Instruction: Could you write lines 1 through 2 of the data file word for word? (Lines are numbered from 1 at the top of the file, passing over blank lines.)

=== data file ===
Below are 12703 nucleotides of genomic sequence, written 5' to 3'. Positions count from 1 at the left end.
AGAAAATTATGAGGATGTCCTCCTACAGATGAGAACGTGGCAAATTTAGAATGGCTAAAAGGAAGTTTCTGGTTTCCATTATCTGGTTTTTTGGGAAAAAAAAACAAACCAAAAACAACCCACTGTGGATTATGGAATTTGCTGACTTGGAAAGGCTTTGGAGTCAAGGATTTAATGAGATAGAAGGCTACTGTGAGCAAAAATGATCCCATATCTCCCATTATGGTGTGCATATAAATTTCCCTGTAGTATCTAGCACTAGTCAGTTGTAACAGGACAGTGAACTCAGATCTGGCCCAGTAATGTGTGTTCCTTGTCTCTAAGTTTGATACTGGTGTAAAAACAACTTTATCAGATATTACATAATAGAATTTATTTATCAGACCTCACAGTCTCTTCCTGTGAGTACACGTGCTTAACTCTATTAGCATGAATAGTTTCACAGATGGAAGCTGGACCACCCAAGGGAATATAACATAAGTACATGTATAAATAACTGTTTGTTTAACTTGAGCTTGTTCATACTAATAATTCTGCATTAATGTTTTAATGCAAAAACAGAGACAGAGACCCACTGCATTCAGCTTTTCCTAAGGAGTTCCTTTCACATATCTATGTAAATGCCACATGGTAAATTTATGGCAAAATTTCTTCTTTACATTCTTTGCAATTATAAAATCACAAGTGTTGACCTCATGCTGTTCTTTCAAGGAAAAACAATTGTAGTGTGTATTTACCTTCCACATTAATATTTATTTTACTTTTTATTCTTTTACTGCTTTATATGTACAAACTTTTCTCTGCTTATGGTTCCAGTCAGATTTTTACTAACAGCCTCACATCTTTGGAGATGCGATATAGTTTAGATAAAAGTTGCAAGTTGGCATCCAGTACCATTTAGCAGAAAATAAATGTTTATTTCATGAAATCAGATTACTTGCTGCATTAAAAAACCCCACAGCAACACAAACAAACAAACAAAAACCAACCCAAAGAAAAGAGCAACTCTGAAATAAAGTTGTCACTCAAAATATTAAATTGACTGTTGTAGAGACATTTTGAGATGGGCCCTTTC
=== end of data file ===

Below are 12703 nucleotides of genomic sequence, written 5' to 3'. Positions count from 1 at the left end.
AGAAAATTATGAGGATGTCCTCCTACAGATGAGAACGTGGCAAATTTAGAATGGCTAAAAGGAAGTTTCTGGTTTCCATTATCTGGTTTTTTGGGAAAAAAAAACAAACCAAAAACAACCCACTGTGGATTATGGAATTTGCTGACTTGGAAAGGCTTTGGAGTCAAGGATTTAATGAGATAGAAGGCTACTGTGAGCAAAAATGATCCCATATCTCCCATTATGGTGTGCATATAAATTTCCCTGTAGTATCTAGCACTAGTCAGTTGTAACAGGACAGTGAACTCAGATCTGGCCCAGTAATGTGTGTTCCTTGTCTCTAAGTTTGATACTGGTGTAAAAACAACTTTATCAGATATTACATAATAGAATTTATTTATCAGACCTCACAGTCTCTTCCTGTGAGTACACGTGCTTAACTCTATTAGCATGAATAGTTTCACAGATGGAAGCTGGACCACCCAAGGGAATATAACATAAGTACATGTATAAATAACTGTTTGTTTAACTTGAGCTTGTTCATACTAATAATTCTGCATTAATGTTTTAATGCAAAAACAGAGACAGAGACCCACTGCATTCAGCTTTTCCTAAGGAGTTCCTTTCACATATCTATGTAAATGCCACATGGTAAATTTATGGCAAAATTTCTTCTTTACATTCTTTGCAATTATAAAATCACAAGTGTTGACCTCATGCTGTTCTTTCAAGGAAAAACAATTGTAGTGTGTATTTACCTTCCACATTAATATTTATTTTACTTTTTATTCTTTTACTGCTTTATATGTACAAACTTTTCTCTGCTTATGGTTCCAGTCAGATTTTTACTAACAGCCTCACATCTTTGGAGATGCGATATAGTTTAGATAAAAGTTGCAAGTTGGCATCCAGTACCATTTAGCAGAAAATAAATGTTTATTTCATGAAATCAGATTACTTGCTGCATTAAAAAACCCCACAGCAACACAAACAAACAAACAAAAACCAACCCAAAGAAAAGAGCAACTCTGAAATAAAGTTGTCACTCAAAATATTAAATTGACTGTTGTAGAGACATTTTGAGATGGGCCCTTTC